The Beta Function comes up in the likelihood of the binomial distribution. Understanding its properties is useful for understanding the binomial distribution.

The beta function is given by $$B(a, b) = \int_0^1 p^{a-1}(1-p)^{b-1} \rm{d}p$$ for a and b positive. If you have $$N$$ flips of a coin of which $$k$$ turn heads the likelihood is proportional to $$p^{k}(1-p)^{N-k}$$ for the probability p between 0 and 1. So the beta function can be seen as the normaliser of the likelihood, with $$a = k + 1$$ and $$b = N - k + 1$$ (or inversely $$k = a - 1$$ and $$N = a + b - 2$$).

The integral can be evaluated directly when b is 1: $$B(a, 1) = \int_0^1 p^{a-1} = \frac{1}{a}$$.

Using Integration by Substitution of p with 1-p gives $$B(a, b) = B(b, a)$$. This makes sense because in the binomial distribution 0 and 1 are just labels, and if we switch the labels we should get the same overall normalisation.

Using Integration by Parts $$B(a, b+1) = \int_0^1 p^{a-1}(1-p)^{b} \rm{d}p = \Big[\frac{p^a(1-p)^b}{a}\Big]_0^1 + \frac{b}{a} \int_0^1 p^{a} (1-p)^{b-1}$$. The first term on the right hand side evaluates to 0 for all positive a and b giving $$B(a, b+1) = \frac{b}{a} B(a+1, b)$$.

This identity can be repeatedly applied to reduce b to 1 when it is a positive integer.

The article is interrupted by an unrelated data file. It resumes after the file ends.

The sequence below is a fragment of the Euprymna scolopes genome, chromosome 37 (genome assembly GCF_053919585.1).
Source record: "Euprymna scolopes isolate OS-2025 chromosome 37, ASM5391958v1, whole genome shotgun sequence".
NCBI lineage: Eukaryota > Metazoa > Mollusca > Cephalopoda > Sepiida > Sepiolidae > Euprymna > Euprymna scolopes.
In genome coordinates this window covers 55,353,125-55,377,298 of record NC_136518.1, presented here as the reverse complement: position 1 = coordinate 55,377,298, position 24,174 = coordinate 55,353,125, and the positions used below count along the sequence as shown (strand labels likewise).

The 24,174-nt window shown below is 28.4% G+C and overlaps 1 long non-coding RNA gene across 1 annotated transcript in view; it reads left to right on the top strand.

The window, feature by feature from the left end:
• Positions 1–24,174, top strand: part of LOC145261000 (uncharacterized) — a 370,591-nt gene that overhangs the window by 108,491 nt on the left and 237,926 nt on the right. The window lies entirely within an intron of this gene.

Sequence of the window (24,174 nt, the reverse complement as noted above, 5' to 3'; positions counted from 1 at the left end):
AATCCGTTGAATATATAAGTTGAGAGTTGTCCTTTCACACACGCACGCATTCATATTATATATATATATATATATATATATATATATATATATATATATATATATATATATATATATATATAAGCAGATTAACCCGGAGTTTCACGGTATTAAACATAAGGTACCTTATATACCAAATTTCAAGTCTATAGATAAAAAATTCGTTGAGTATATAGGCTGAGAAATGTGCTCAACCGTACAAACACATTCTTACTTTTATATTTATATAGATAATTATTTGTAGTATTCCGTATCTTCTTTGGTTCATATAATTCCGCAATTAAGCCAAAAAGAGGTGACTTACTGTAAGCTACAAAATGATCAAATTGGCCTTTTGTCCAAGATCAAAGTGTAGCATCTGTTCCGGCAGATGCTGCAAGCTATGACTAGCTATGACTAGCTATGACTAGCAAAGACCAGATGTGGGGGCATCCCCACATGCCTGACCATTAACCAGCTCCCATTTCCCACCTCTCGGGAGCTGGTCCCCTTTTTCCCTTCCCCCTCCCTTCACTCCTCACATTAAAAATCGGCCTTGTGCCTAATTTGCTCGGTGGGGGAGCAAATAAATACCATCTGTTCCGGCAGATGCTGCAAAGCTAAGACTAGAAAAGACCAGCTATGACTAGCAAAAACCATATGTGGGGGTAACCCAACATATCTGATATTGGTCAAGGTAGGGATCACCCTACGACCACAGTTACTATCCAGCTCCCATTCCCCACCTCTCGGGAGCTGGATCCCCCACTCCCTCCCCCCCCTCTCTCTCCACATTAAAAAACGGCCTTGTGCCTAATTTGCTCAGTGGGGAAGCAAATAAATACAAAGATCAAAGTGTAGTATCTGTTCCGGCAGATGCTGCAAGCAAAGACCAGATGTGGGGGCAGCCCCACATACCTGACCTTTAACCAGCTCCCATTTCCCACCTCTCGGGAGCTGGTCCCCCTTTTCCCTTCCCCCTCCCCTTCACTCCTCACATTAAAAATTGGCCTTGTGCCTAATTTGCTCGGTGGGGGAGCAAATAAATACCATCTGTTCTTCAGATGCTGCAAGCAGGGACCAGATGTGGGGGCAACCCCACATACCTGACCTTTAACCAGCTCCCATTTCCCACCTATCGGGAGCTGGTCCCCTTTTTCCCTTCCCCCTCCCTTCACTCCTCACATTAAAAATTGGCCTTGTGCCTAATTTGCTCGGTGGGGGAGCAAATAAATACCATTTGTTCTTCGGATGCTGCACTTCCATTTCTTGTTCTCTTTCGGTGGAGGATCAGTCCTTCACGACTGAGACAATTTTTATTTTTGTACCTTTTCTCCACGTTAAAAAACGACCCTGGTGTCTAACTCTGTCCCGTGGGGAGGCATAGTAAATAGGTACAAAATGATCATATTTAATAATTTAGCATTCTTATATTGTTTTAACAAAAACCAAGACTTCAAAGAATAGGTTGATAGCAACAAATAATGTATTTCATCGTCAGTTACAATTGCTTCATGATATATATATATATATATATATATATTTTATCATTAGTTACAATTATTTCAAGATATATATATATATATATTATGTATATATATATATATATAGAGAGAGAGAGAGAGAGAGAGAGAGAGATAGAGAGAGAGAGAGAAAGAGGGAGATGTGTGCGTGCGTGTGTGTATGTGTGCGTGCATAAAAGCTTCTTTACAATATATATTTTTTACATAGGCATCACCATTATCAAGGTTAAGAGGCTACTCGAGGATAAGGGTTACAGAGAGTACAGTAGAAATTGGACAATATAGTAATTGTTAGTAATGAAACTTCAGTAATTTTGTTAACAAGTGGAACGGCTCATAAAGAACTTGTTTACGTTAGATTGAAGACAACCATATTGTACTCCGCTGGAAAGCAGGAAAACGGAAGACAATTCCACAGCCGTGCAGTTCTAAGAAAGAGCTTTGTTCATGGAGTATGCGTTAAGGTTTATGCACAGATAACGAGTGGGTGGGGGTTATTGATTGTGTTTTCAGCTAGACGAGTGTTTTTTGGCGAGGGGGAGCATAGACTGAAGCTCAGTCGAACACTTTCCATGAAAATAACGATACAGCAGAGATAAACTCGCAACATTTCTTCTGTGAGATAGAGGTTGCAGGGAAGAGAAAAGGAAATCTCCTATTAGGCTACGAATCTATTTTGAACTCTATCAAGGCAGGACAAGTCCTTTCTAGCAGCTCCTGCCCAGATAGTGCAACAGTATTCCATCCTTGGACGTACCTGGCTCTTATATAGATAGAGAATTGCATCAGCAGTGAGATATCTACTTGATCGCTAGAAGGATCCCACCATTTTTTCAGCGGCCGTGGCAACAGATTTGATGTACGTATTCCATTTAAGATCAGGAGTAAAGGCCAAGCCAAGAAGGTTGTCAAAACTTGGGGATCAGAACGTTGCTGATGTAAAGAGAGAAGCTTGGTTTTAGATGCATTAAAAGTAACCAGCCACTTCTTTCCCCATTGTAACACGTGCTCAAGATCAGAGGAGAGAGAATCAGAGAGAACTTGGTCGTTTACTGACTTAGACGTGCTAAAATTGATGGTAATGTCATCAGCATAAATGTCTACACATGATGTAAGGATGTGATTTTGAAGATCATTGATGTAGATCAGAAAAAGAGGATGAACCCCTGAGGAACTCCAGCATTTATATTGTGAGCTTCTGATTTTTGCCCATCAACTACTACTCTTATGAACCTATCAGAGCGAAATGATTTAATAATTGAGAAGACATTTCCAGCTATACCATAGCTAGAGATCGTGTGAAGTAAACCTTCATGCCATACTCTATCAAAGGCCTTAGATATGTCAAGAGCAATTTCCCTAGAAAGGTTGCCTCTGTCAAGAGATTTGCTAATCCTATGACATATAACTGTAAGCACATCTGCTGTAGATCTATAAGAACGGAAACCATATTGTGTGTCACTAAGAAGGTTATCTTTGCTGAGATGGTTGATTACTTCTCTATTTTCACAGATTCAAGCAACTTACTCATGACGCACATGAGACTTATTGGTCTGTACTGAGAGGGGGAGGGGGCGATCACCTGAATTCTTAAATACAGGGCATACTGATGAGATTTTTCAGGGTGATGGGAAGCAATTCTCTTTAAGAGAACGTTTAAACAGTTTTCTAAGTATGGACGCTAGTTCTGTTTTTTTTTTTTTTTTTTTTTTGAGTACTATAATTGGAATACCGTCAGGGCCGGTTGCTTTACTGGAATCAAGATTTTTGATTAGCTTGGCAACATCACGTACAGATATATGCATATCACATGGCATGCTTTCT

$B(a, m) = \frac{m-1}{a} B(a+1, m-1) = \frac{(m-1)(m-2)\cdots 1}{a(a+1)\cdots (a+m-1)} B(a+m-1, 1)$

And so this gives:

$B(a, m) = \frac{(m-1)!}{a(a+1)\cdots (a+m-1)(a+m)}$

Multiplying both sides by $$(a-1)!$$ gives:

$B(a, m) = \frac{(m-1)! (a-1)(a-2)\cdots 1}{(a+m)(a+m-1)\cdots 1}$

And so when a is also and integer this gives a simple form:

$B(n, m) = \frac{(m-1)! (n-1)!}{(n+m-1)!} = \frac{1}{(n+m-1) {n+m-2 \choose n-1}}$

Or in terms of the number of flips N of a coin and the number of positive results k:

$B(k+1, N-k+1) = \frac{1}{(N+1) {N \choose k}}$

The factorial can be generalised to all values with a positive real part using the Gamma Function, which can be seen with an appropriate change of variables:

$B(a, b) = \frac{\Gamma(a)\Gamma(b)}{\Gamma(a+b)}$

Many other useful features of the beta function can be obtained from this relation and $$\Gamma(a+1) = a \Gamma(a)$$. For example $$B(a+1, b) = \frac{a}{a+b} B(a, b)$$ and $$B(a+2, b) = \frac{a(a+1)}{(a+b)(a+b+1)} B(a, b)$$.

These will be useful when looking further into Binomials and the Beta distribution.